JR was a clever, quick-eyed opportunist of a kid from the banlieues of Paris. His parents were immigrants, one Tunisian and the other Eastern European. His show at the Saatchi Gallery, JR: Chronicles — an enthralling, thoroughgoing record of much that he has documented around the world over the past 20 years — encompasses the fruit of all the chances he has seized during this relatively short span.
This is public art, political art, which bears comparison with the murals of Diego Rivera and the social realist photography of Dorothea Lange. This is art with an agenda of some urgency, and its goal is this: to invite us to see the world differently, and even to encourage the possibility of a spirit of community. This work could not be more different from, say, the hope-bereft photography of Don McCullin, that trafficker in human pain.
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And today all this work of JR’s is penned inside a grandiose, beautifully refitted former barracks dating from the turn of the 19th century, complete with a pedimented Grecian portico, in Chelsea, one of London’s smartest locations, where, just beyond the door, the cash just spills and spills. Duchamp would have enjoyed the irony.
For a kid like JR, art, at the beginning, meant graffiti — tagging on walls, under bridges, and at night most likely. Risky and illegal ventures. In 2000, by which time he was 18 years old, he got lucky. He found a 28mm still camera on the Paris Métro. That modest and well-weathered piece of equipment is on display in this show — how small and unassuming it is!
He didn’t hand it in to the authorities. He made much better use of it: he started to teach himself the art of photography. He took off to one of the housing projects — it’s called Les Bosquets, and JR is now a familiar sight there — that exist beyond the Paris inner ring road, where those who cannot afford the high-toned cultural life of the center live. Try and get good public transport to and from Les Bosquets on any weekday evening, and you will begin to acquire a feel for just how marginalized the area is.
The fact that the camera was so small, and that JR had to get so close to what he was snapping on the hoof, meant that those he photographed between 2001 and 2004 — the locals who happened by, important enough specimens of humanity to enthrall him — trusted the boy.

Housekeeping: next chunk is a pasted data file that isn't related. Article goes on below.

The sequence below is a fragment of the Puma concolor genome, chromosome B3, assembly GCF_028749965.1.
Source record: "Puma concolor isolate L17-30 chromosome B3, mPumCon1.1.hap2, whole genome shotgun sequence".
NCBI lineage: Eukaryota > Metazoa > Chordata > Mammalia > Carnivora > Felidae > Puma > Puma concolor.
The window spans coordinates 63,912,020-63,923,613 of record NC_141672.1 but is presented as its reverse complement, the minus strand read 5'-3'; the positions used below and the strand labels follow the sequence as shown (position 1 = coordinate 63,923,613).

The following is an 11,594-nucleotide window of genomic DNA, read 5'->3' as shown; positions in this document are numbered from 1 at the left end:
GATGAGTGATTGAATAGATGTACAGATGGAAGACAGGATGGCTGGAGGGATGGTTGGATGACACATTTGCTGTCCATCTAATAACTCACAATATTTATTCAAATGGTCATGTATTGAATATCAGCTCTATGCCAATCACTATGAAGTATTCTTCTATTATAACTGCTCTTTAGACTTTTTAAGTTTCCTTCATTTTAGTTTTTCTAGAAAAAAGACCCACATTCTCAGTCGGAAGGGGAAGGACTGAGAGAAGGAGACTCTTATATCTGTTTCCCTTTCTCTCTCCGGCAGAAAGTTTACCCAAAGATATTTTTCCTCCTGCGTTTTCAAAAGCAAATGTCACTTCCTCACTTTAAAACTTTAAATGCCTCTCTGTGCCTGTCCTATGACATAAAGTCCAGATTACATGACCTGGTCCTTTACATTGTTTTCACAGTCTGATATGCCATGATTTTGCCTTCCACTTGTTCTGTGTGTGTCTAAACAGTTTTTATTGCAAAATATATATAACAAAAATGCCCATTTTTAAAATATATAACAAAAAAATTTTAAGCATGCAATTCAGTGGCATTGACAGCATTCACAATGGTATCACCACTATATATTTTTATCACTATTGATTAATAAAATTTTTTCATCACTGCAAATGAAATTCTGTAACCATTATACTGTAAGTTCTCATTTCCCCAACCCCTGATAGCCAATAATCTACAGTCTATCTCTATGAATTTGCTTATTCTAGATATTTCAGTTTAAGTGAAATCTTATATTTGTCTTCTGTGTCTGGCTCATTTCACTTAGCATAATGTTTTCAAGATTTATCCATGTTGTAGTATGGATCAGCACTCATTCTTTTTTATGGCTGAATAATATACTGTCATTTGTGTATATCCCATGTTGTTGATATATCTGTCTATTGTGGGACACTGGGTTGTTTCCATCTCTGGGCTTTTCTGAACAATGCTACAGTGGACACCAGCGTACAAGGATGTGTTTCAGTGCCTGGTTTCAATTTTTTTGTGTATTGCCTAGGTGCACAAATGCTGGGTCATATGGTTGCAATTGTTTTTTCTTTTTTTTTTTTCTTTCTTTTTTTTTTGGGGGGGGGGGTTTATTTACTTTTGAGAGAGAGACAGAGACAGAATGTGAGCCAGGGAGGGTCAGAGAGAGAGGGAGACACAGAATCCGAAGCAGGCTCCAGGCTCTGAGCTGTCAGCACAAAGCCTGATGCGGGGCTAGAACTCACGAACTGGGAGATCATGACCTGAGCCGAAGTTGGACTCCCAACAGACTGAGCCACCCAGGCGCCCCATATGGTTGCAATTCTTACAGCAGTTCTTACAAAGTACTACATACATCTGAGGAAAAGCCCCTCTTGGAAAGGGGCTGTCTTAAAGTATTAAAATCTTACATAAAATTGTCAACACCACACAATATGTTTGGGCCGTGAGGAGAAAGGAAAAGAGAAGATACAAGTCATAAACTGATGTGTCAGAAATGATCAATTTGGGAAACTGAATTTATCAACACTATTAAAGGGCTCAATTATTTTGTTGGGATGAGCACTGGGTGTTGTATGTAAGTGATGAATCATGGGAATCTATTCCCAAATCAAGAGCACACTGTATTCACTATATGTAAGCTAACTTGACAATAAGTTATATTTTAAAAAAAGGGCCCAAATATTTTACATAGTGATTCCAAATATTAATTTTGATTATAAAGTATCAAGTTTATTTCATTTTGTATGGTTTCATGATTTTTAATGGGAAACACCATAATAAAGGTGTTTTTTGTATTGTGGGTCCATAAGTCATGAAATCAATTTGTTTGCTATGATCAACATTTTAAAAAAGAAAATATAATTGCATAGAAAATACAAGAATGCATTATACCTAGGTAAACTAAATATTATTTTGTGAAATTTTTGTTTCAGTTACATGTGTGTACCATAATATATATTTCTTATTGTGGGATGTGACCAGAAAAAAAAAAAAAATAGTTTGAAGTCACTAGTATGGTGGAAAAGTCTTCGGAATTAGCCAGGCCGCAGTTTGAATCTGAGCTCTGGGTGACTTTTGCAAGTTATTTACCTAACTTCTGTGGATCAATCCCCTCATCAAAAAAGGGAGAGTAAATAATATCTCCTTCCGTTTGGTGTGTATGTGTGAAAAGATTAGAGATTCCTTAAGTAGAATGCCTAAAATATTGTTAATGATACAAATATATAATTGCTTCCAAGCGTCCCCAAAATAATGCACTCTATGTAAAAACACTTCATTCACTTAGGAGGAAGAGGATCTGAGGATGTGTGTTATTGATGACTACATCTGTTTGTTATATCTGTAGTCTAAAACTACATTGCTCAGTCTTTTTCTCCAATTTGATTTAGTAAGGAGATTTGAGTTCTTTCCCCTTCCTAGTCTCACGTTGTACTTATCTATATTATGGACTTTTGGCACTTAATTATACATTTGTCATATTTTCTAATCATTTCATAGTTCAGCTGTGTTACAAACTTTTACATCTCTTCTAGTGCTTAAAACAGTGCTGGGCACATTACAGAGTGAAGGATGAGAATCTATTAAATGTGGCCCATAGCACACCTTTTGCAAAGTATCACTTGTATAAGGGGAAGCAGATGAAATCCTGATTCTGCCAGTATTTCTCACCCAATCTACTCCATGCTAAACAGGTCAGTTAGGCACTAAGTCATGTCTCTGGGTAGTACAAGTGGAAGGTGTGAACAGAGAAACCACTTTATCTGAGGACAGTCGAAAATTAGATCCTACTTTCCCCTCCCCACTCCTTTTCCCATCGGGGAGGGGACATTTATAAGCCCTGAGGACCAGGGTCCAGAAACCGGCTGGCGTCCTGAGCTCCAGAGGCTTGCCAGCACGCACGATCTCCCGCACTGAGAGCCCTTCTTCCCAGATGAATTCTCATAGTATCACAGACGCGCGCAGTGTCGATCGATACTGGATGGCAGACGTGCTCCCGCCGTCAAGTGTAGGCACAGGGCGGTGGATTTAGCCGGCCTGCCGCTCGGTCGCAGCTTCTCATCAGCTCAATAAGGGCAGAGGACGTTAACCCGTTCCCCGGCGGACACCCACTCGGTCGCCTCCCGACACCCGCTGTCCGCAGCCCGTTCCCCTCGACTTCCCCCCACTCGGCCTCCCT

The ghostly, zoom-lens wallahs of the mainstream often tend to operate from rooftops, a little like snipers. JR, milling with the community at street level, brought new life, the jolt of animation, the spark of individuality, to what many Parisians choose to overlook as rubbish-strewn nowheres.
Many of those early portraits are in this show. JR gets very close to people (with a camera so small, he could not have done otherwise), and already you notice that he is doing something rather unusual. Portraits usually seem to demand a degree of seriousness, if not solemnity. They exist to be a lasting record. Subjects collude with photographers to achieve that outcome.
JR didn’t approach it that way. He asked the people he met to make funny faces: eyes boggling, baring teeth in a snarl, tongues lashing out. That sort of thing. Ridiculous, you could say. Bursting with self-mockery, and camera-mockery, you might add. He saw into the circumstances of their lives, the places where they had no choice but to live, in a different way too. He began to learn important lessons in how to embed images of human beings within architectural locations, how to make the human and the humanly fabricated work together…
It all began in Paris, but he soon took his camera elsewhere, and the projects increased in both size and ambition. Between 2005 and 2007 he photographed both Israelis and Palestinians on each side of the separation, mounting and mixing giant images of human faces side by side across a stretch of the forbiddingly faceless border wall that exists precisely in order to divide communities from each other as harshly as possible.
The result feels like a coming together, a casual rapprochement that would be impossible amid the tense daily realities of the conflict. Again the portraits are shot through with humor, irreverence, brazenness — as if they are on a dare, a challenge to dangerously lazy assumptions. Which face is Israeli and which Palestinian? It’s often impossible to say. They seem to be almost partying together, as if all animosity, by some miracle that always seems to elude the politicians, has vaporized.
In the past few years he has flitted about from place to place, carrying his benign weaponry of reconciliation along with him. No frontier feels closed to him. He has worked in Brazil, Turkey, the USA. One global project has been a celebration of the oldest members of communities (The Wrinkles of the City, 2008–15). Another celebrates the contributions of women to society (Women Are Heroes, 2008–9).
He often embeds a face into the shape of a building that is partially in ruins, deftly fitting the image into the curve of a partially collapsed wall, for example. The staging helps to intensify and dramatize the portrait, as if disintegrating bricks, crumbling mortar, and a time-ravaged human face are all engaged in a deliberate act of creative collusion, setting off the sheer drama of human decrepitude, in all its pathos.
Some of the best of his later works are giant, frieze-like murals that might set your mind chasing after unlikely comparisons with Delacroix or the Parthenon friezes. They teem with human life, friend and foe collaged in together, making raucous mayhem. He often projects giant pairs of human eyes onto walls or buses or down into water. Eyes of interrogation. Eyes of naked human appeal. He is always after the eye’s point of view — as Leonardo once remarked, the unique perspective of the soul’s window.
JR: Chronicles continues at Saatchi Gallery (Duke of York’s HQ, King’s Road, London) through October 3.